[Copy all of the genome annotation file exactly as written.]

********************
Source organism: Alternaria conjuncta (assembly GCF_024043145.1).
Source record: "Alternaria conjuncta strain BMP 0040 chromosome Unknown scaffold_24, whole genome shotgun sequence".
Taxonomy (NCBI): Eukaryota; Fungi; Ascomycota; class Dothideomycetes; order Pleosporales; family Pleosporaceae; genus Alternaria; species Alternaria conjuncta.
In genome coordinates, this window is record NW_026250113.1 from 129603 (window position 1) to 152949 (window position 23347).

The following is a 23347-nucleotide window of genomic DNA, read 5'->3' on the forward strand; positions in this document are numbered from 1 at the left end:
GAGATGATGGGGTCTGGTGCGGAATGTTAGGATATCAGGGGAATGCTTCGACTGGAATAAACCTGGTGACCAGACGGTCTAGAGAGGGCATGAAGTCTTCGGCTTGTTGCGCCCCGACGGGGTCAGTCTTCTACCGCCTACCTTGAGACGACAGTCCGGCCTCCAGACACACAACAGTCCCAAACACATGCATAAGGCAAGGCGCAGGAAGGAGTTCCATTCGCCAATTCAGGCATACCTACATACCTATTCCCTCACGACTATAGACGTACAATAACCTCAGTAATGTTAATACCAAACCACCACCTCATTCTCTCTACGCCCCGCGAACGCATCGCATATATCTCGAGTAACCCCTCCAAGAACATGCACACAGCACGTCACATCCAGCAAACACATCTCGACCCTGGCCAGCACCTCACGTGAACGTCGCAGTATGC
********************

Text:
Source organism: Alternaria conjuncta (assembly GCF_024043145.1).
Source record: "Alternaria conjuncta strain BMP 0040 chromosome Unknown scaffold_24, whole genome shotgun sequence".
Taxonomy (NCBI): Eukaryota; Fungi; Ascomycota; class Dothideomycetes; order Pleosporales; family Pleosporaceae; genus Alternaria; species Alternaria conjuncta.
In genome coordinates, this window is record NW_026250113.1 from 129603 (window position 1) to 152949 (window position 23347).

The following is a 23347-nucleotide window of genomic DNA, read 5'->3' on the forward strand; positions in this document are numbered from 1 at the left end:
GAGATGATGGGGTCTGGTGCGGAATGTTAGGATATCAGGGGAATGCTTCGACTGGAATAAACCTGGTGACCAGACGGTCTAGAGAGGGCATGAAGTCTTCGGCTTGTTGCGCCCCGACGGGGTCAGTCTTCTACCGCCTACCTTGAGACGACAGTCCGGCCTCCAGACACACAACAGTCCCAAACACATGCATAAGGCAAGGCGCAGGAAGGAGTTCCATTCGCCAATTCAGGCATACCTACATACCTATTCCCTCACGACTATAGACGTACAATAACCTCAGTAATGTTAATACCAAACCACCACCTCATTCTCTCTACGCCCCGCGAACGCATCGCATATATCTCGAGTAACCCCTCCAAGAACATGCACACAGCACGTCACATCCAGCAAACACATCTCGACCCTGGCCAGCACCTCACGTGAACGTCGCAGTATGC